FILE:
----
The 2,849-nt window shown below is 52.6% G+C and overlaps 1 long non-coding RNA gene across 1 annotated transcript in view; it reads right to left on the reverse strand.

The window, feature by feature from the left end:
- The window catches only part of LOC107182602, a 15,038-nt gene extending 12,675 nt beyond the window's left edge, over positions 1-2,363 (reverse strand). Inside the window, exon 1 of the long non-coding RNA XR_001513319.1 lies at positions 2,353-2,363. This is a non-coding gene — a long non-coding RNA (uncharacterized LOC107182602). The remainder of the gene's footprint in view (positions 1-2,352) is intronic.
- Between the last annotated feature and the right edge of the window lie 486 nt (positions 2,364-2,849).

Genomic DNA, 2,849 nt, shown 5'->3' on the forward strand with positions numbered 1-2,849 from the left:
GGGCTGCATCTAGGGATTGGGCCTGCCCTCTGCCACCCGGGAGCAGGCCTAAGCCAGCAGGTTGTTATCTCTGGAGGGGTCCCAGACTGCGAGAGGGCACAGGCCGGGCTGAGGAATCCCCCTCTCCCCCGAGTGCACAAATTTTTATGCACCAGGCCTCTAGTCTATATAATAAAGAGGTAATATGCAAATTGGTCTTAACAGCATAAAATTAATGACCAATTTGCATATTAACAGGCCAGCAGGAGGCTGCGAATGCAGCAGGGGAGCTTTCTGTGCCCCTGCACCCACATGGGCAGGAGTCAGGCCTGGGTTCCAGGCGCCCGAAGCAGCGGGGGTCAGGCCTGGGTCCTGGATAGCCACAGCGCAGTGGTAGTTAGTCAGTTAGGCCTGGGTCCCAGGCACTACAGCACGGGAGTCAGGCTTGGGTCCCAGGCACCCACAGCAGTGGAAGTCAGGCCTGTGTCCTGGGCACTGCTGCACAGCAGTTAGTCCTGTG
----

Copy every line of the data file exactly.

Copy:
The 2,849-nt window shown below is 52.6% G+C and overlaps 1 long non-coding RNA gene across 1 annotated transcript in view; it reads right to left on the reverse strand.

The window, feature by feature from the left end:
- The window catches only part of LOC107182602, a 15,038-nt gene extending 12,675 nt beyond the window's left edge, over positions 1-2,363 (reverse strand). Inside the window, exon 1 of the long non-coding RNA XR_001513319.1 lies at positions 2,353-2,363. This is a non-coding gene — a long non-coding RNA (uncharacterized LOC107182602). The remainder of the gene's footprint in view (positions 1-2,352) is intronic.
- Between the last annotated feature and the right edge of the window lie 486 nt (positions 2,364-2,849).

Genomic DNA, 2,849 nt, shown 5'->3' on the forward strand with positions numbered 1-2,849 from the left:
GGGCTGCATCTAGGGATTGGGCCTGCCCTCTGCCACCCGGGAGCAGGCCTAAGCCAGCAGGTTGTTATCTCTGGAGGGGTCCCAGACTGCGAGAGGGCACAGGCCGGGCTGAGGAATCCCCCTCTCCCCCGAGTGCACAAATTTTTATGCACCAGGCCTCTAGTCTATATAATAAAGAGGTAATATGCAAATTGGTCTTAACAGCATAAAATTAATGACCAATTTGCATATTAACAGGCCAGCAGGAGGCTGCGAATGCAGCAGGGGAGCTTTCTGTGCCCCTGCACCCACATGGGCAGGAGTCAGGCCTGGGTTCCAGGCGCCCGAAGCAGCGGGGGTCAGGCCTGGGTCCTGGATAGCCACAGCGCAGTGGTAGTTAGTCAGTTAGGCCTGGGTCCCAGGCACTACAGCACGGGAGTCAGGCTTGGGTCCCAGGCACCCACAGCAGTGGAAGTCAGGCCTGTGTCCTGGGCACTGCTGCACAGCAGTTAGTCCTGTG